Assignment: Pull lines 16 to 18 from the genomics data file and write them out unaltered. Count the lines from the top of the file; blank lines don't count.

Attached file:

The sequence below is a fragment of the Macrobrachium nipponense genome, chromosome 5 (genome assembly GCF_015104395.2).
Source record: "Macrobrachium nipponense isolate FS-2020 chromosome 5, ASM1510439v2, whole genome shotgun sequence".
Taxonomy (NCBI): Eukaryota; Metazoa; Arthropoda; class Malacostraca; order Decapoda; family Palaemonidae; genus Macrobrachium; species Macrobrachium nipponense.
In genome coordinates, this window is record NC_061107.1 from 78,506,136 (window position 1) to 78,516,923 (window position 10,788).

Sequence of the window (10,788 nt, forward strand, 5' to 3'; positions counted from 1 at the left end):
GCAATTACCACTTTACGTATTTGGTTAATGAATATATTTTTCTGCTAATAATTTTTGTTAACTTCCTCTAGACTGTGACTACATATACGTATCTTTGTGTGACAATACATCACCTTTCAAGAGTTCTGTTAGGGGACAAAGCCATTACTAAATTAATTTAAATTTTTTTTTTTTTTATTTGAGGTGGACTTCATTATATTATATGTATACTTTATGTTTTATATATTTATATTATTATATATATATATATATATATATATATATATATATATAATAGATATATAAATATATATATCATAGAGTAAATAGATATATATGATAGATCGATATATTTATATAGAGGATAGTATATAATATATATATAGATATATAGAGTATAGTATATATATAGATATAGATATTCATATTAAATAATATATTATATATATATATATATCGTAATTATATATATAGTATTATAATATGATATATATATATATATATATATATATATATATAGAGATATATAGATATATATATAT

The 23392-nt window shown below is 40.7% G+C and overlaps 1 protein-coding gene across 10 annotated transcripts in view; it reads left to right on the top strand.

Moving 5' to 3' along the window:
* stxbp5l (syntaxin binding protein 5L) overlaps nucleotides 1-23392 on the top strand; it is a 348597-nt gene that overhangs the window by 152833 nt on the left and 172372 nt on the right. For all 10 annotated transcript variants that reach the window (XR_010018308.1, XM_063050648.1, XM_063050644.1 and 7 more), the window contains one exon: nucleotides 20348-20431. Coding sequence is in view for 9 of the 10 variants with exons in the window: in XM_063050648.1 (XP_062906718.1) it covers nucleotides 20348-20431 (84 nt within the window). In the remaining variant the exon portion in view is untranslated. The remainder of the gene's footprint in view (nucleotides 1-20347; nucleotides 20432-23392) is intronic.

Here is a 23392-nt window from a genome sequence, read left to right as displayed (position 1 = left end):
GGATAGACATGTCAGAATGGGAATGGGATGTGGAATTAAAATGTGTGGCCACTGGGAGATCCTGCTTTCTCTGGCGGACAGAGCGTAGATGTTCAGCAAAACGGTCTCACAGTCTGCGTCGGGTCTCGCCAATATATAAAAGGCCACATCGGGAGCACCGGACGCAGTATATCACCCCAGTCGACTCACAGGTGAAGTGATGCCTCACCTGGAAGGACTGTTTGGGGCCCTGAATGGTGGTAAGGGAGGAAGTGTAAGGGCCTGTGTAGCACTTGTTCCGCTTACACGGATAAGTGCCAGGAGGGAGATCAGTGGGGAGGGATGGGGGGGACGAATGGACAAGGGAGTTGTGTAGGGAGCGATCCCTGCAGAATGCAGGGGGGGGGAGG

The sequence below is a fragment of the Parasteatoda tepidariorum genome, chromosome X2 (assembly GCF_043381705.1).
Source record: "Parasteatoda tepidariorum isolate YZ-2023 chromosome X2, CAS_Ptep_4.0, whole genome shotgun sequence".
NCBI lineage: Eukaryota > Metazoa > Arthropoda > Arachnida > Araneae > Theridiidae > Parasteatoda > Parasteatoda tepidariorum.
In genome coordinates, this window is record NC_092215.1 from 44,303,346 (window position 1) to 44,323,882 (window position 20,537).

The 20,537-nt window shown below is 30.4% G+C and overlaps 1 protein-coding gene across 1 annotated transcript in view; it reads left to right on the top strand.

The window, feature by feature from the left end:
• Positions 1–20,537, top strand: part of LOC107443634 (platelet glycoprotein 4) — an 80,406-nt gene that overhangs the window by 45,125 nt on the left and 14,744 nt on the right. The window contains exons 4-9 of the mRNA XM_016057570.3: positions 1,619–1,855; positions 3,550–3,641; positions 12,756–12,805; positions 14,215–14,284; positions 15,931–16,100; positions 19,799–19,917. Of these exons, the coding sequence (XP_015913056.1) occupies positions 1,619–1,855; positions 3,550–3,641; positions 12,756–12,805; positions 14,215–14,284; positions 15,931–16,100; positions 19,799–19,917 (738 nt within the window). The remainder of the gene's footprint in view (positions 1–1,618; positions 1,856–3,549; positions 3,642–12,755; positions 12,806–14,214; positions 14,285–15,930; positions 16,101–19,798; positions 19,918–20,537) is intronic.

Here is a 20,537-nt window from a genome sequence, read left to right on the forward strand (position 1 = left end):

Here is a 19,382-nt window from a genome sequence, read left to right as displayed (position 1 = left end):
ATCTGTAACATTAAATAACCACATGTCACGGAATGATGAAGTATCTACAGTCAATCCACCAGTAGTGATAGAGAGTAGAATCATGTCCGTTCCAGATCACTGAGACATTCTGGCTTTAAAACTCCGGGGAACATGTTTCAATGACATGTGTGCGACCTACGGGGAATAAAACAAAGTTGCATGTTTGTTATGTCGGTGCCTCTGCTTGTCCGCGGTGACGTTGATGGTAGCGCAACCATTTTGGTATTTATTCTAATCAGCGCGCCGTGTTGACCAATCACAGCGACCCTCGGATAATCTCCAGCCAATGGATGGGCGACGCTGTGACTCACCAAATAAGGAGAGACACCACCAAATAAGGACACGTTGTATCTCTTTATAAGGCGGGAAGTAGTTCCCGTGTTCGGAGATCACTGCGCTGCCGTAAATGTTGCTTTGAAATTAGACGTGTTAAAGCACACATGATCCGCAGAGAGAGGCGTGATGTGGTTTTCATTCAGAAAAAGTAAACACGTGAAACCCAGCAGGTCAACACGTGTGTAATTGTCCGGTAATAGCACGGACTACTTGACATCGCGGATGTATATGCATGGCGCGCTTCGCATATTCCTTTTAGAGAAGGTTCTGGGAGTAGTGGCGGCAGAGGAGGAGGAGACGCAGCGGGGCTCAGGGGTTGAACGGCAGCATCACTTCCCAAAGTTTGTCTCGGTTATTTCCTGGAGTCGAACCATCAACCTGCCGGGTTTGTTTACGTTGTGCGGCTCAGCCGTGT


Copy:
The 20,537-nt window shown below is 30.4% G+C and overlaps 1 protein-coding gene across 1 annotated transcript in view; it reads left to right on the top strand.

The window, feature by feature from the left end:
• Positions 1–20,537, top strand: part of LOC107443634 (platelet glycoprotein 4) — an 80,406-nt gene that overhangs the window by 45,125 nt on the left and 14,744 nt on the right. The window contains exons 4-9 of the mRNA XM_016057570.3: positions 1,619–1,855; positions 3,550–3,641; positions 12,756–12,805; positions 14,215–14,284; positions 15,931–16,100; positions 19,799–19,917. Of these exons, the coding sequence (XP_015913056.1) occupies positions 1,619–1,855; positions 3,550–3,641; positions 12,756–12,805; positions 14,215–14,284; positions 15,931–16,100; positions 19,799–19,917 (738 nt within the window). The remainder of the gene's footprint in view (positions 1–1,618; positions 1,856–3,549; positions 3,642–12,755; positions 12,806–14,214; positions 14,285–15,930; positions 16,101–19,798; positions 19,918–20,537) is intronic.